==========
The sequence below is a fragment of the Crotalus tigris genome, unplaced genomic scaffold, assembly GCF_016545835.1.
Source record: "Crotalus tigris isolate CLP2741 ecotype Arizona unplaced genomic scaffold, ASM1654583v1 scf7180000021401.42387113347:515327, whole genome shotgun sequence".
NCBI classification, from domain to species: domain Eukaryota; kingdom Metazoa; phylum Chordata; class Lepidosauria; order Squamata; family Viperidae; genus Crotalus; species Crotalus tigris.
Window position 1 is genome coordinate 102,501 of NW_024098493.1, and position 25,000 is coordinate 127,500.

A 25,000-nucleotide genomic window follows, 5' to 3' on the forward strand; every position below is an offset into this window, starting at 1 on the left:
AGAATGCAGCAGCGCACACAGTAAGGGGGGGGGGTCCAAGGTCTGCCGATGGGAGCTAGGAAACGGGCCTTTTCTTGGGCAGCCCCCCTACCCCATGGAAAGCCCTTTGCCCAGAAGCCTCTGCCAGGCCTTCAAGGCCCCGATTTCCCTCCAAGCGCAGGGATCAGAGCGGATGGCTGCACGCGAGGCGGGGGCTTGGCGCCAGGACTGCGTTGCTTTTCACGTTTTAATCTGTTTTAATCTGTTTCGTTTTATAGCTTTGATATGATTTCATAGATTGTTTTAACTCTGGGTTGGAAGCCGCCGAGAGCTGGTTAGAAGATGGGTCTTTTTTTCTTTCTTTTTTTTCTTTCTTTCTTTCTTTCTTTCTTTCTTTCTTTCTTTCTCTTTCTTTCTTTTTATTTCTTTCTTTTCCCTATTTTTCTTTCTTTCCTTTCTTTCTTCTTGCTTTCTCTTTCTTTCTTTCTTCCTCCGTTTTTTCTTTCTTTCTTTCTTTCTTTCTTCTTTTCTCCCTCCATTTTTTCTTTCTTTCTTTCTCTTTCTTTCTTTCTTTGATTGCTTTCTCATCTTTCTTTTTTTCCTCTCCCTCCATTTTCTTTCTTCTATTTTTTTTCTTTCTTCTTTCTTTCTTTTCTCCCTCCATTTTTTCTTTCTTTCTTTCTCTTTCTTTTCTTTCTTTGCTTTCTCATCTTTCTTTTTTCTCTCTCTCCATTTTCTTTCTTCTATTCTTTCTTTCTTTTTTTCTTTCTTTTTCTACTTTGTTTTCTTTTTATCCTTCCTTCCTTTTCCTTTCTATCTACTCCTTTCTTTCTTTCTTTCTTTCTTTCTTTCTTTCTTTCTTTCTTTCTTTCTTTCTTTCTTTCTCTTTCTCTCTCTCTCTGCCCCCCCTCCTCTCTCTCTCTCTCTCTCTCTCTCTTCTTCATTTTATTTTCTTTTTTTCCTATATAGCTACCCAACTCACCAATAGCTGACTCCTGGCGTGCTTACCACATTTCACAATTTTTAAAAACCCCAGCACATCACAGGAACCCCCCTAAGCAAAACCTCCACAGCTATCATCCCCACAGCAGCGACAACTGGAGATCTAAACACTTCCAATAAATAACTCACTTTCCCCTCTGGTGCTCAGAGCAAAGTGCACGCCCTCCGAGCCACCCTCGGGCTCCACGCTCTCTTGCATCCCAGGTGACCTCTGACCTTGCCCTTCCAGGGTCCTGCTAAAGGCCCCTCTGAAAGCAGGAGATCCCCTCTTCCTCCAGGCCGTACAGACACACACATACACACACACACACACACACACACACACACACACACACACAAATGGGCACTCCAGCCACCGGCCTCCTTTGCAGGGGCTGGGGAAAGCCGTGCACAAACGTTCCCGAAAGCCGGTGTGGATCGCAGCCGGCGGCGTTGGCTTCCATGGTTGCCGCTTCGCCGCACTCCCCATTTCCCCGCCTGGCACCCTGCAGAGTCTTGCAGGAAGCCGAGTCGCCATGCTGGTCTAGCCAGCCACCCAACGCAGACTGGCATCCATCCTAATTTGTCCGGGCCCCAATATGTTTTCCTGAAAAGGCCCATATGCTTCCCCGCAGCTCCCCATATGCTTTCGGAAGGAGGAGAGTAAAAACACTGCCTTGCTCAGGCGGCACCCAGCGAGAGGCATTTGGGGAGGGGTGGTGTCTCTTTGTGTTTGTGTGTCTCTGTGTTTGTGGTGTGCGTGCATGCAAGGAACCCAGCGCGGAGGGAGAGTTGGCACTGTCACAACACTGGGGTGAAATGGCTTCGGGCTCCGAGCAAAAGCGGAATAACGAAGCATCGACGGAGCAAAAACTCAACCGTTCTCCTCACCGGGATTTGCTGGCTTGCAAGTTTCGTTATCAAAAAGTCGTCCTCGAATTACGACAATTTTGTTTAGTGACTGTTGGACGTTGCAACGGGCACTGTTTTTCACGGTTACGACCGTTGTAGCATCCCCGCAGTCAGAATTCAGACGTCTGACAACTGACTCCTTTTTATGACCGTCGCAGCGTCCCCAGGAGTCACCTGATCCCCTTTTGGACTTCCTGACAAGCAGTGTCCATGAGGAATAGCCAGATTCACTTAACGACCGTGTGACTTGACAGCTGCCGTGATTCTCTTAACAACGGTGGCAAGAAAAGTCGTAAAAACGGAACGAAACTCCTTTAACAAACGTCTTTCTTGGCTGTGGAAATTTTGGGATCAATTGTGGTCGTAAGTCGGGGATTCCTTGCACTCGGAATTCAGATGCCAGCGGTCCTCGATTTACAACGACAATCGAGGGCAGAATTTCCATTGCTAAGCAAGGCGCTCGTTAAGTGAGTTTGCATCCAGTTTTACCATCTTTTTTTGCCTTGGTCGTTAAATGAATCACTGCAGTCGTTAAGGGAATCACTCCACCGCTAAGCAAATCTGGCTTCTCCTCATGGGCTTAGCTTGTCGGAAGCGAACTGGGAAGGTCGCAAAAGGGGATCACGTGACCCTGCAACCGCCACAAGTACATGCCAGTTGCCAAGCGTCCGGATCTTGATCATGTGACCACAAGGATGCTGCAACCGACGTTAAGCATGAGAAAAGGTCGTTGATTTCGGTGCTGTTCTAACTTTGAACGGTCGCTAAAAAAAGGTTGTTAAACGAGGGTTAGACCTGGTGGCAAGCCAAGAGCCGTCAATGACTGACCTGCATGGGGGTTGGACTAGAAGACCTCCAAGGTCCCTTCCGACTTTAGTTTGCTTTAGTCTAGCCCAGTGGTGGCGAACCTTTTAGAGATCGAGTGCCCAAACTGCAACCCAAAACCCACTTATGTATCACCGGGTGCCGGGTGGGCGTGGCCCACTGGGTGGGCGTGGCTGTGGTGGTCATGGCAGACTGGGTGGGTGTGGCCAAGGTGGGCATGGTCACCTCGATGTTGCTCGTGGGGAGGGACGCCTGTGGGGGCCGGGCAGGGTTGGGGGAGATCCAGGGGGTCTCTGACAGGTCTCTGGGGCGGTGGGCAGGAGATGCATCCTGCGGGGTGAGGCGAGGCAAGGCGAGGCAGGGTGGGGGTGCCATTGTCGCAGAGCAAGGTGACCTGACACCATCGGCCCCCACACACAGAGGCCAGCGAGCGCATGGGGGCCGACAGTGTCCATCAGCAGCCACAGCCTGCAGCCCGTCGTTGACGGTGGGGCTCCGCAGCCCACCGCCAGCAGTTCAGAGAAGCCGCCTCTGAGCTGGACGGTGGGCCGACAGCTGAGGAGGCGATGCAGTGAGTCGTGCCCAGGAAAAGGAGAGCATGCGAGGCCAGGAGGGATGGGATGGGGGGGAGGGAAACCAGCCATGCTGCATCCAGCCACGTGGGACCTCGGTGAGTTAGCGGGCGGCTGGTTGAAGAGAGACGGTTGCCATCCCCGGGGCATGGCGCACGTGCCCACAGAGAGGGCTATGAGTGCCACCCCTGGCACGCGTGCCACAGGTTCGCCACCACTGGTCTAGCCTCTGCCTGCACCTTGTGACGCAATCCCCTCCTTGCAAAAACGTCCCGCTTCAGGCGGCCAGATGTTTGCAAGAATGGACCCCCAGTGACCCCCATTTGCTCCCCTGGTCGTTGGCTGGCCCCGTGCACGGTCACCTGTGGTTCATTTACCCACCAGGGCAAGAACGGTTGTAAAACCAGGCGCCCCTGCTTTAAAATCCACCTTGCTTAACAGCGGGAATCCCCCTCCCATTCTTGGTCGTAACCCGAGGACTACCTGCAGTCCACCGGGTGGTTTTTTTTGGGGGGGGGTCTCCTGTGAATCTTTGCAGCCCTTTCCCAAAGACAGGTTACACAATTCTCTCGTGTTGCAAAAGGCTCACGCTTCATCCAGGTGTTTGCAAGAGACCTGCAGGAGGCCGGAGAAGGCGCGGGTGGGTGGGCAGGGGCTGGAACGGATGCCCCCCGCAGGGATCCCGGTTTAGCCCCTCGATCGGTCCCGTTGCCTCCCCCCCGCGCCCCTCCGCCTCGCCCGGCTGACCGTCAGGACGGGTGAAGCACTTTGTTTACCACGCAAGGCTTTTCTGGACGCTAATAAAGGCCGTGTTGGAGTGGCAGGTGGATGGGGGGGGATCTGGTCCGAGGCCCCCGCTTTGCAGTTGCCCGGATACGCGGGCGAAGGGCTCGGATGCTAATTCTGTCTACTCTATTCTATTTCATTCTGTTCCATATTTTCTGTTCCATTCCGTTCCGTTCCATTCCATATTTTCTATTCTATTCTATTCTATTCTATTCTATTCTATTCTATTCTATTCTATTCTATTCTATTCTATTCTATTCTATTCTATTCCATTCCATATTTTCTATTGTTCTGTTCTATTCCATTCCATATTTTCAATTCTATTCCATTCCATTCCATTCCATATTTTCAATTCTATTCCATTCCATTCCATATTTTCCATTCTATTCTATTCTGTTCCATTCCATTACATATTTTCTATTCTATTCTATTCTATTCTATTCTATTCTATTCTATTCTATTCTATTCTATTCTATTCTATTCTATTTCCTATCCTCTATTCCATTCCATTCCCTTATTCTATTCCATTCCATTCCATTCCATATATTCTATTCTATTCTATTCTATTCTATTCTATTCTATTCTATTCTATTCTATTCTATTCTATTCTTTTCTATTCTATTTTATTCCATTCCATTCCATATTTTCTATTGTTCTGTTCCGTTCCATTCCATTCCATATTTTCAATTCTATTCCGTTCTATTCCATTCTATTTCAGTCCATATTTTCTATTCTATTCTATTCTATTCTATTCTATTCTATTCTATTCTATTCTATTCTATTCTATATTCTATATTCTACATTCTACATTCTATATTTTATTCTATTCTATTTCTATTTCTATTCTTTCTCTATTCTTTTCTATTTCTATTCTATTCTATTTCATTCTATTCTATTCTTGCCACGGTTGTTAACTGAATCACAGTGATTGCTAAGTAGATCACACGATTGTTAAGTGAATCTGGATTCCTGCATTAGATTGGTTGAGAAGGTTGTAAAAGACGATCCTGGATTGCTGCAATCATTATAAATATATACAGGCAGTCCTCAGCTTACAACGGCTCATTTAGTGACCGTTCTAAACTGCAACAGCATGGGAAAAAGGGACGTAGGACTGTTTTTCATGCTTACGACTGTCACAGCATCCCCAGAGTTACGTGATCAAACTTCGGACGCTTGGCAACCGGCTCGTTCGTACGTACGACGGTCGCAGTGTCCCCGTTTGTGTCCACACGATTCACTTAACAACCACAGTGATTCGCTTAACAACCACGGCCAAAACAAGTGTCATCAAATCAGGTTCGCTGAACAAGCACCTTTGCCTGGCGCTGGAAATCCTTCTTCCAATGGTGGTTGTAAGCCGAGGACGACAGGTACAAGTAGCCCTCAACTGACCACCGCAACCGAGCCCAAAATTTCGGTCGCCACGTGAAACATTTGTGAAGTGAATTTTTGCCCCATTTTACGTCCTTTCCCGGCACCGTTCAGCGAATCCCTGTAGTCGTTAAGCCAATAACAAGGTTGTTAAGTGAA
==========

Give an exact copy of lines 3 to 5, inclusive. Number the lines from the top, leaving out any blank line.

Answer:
NCBI classification, from domain to species: domain Eukaryota; kingdom Metazoa; phylum Chordata; class Lepidosauria; order Squamata; family Viperidae; genus Crotalus; species Crotalus tigris.
Window position 1 is genome coordinate 102,501 of NW_024098493.1, and position 25,000 is coordinate 127,500.

A 25,000-nucleotide genomic window follows, 5' to 3' on the forward strand; every position below is an offset into this window, starting at 1 on the left: